In a year and a half, the AMD and NVIDIA cryptoval boom was made on video cards, like in six years

In a year and a half, the AMD and NVIDIA cryptoval boom was made on video cards, like in six years

The 3DCenter version of the German-language resource did an enormous job in the past weekend by analysing the volume of revenues and the implementation of the video maps on statistics for the last 14 quarters, apart from the current one. The study concluded that the period of the last cryptoval boom had enabled market participants to obtain revenues corresponding to six years of normal operation.

This period is to be understood as six quarters, from the fourth quarter of 2020 to the first quarter of 2022. The averages in quarterly terms over this period indicate a marked increase not only in the number of video cards sold but also in their average price, as well as in the resulting revenues. As expected, the values grew faster than natural ones. The authors used 2019 as the basis for comparison, which was not yet affected by the pandemic or the cryptative boom. The average number of video cards sold that year was 9.63 million per quarter, the proceeds from their sale were not more than $288 billion, and the average price of the video card was limited to $299.

At the height of the 2021 cryptation boom, averages rose: the number of video cards sold per quarter increased by 27%, the revenue rose by 302% to $11.58 billion, and the average price jumped by more than three times as high as $945.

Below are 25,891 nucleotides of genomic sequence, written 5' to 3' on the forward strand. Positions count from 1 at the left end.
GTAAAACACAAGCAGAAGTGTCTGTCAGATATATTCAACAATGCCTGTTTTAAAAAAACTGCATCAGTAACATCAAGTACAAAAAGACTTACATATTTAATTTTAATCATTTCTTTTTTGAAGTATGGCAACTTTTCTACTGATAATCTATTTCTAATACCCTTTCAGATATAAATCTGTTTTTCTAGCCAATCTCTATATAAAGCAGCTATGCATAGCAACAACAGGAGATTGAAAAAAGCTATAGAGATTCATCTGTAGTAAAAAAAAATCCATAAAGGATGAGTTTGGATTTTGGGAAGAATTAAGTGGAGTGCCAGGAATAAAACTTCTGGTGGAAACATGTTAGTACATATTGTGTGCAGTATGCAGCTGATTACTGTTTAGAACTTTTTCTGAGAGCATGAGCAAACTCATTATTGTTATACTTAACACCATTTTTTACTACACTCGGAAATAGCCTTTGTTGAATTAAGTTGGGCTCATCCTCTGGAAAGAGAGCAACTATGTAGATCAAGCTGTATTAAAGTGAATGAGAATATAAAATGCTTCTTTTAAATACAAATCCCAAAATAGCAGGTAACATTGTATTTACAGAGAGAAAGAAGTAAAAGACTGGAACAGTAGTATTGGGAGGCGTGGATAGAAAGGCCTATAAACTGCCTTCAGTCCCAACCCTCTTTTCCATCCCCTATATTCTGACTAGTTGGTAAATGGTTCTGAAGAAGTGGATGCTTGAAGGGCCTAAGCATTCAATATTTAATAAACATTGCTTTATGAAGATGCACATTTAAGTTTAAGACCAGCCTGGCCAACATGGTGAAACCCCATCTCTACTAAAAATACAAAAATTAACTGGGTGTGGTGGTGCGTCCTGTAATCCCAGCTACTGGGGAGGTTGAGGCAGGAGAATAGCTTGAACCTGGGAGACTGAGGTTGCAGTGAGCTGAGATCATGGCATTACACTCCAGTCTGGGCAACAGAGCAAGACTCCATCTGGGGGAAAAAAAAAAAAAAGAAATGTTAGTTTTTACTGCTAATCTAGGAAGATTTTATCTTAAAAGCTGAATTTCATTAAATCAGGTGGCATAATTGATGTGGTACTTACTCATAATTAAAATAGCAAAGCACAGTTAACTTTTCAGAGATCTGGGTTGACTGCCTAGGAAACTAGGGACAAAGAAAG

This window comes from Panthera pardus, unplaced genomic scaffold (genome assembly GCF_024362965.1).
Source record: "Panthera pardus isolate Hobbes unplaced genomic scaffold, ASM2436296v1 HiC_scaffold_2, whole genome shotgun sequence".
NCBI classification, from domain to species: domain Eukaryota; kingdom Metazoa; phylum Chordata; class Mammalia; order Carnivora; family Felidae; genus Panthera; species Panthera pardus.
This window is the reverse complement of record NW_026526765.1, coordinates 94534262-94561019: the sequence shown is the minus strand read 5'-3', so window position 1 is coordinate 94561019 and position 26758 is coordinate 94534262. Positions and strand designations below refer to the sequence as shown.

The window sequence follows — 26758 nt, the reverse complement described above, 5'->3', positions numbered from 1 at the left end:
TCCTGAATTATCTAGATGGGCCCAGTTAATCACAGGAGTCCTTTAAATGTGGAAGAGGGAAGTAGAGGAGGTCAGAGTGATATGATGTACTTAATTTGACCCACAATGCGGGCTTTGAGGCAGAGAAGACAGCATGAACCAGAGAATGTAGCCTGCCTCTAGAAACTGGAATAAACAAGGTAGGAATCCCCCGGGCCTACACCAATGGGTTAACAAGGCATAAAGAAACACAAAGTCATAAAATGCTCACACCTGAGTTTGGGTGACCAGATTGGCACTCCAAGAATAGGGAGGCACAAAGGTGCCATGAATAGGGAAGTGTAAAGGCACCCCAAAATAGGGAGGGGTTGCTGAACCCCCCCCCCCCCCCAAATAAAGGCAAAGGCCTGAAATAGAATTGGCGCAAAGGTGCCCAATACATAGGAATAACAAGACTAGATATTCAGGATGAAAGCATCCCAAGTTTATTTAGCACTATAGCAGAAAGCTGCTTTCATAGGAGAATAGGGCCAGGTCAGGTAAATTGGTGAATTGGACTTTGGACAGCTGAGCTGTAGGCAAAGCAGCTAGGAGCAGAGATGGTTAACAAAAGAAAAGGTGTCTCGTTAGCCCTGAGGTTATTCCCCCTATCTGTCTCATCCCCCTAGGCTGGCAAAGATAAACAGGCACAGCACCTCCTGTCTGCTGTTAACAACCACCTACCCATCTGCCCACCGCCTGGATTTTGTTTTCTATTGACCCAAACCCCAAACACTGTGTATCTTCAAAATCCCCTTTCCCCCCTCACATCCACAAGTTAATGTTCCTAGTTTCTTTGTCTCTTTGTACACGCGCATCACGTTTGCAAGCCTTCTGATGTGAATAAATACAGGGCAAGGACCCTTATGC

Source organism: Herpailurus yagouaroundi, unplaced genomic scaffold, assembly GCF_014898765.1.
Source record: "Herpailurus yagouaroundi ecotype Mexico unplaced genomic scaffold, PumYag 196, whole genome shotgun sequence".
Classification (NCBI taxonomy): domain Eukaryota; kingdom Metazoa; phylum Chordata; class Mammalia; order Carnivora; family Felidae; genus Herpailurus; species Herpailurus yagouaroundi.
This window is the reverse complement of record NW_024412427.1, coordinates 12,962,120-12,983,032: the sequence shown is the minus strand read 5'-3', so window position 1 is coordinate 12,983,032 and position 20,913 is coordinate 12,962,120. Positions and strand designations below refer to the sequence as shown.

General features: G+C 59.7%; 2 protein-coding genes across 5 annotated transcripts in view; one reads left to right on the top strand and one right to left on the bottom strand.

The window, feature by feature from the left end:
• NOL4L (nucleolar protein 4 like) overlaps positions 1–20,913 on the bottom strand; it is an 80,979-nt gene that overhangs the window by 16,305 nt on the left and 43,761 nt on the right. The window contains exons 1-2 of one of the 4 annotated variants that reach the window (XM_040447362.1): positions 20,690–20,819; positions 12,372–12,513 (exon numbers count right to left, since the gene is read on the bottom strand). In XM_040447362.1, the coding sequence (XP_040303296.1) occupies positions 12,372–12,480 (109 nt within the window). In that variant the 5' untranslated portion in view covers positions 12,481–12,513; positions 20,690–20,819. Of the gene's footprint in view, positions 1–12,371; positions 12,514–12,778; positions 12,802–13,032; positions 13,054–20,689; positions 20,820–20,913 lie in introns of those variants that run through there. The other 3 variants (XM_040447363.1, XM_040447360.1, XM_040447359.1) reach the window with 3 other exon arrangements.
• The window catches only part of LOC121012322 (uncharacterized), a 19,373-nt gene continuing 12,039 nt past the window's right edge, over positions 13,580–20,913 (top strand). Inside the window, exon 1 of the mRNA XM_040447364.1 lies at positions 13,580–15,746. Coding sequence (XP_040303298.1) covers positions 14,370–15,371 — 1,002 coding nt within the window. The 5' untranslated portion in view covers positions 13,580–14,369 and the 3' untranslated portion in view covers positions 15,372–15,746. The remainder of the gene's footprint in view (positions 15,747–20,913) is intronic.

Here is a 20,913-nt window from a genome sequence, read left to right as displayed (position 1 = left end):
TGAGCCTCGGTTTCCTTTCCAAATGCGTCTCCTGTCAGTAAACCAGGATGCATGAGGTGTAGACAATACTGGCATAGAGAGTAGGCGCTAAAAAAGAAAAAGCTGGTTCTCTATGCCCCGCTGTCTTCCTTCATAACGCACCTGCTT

Unfortunately, even now, the price of video cards is far from 2019 levels, as they are on average 76% higher and reach $529 per video map, and the original publication estimates that at least 15.8 million video cards have been produced for a year and a half in the form of a boom; if a large part of them go to the secondary market, it will make it difficult for primary market participants to sell new products.

It is noteworthy that, in the midst of a cryptonic boom, AMD received a higher increase in the volume of video cards, as it started from a lower point of view, occupying about 20% of the discrete market. In the fourth quarter of 2021, for example, AMD increased annual sales of video cards by a factor of one and a half to 3 million, while NVIDIA limited its growth from 9.1 million to 10.2 million. Apparently, the limiting factor was the supply capacity, and therefore AMD increased its market share from 17% to 23%. In the first quarter of this year, the share of AMD increased to 24%, but fell to 20% by the second quarter of the year.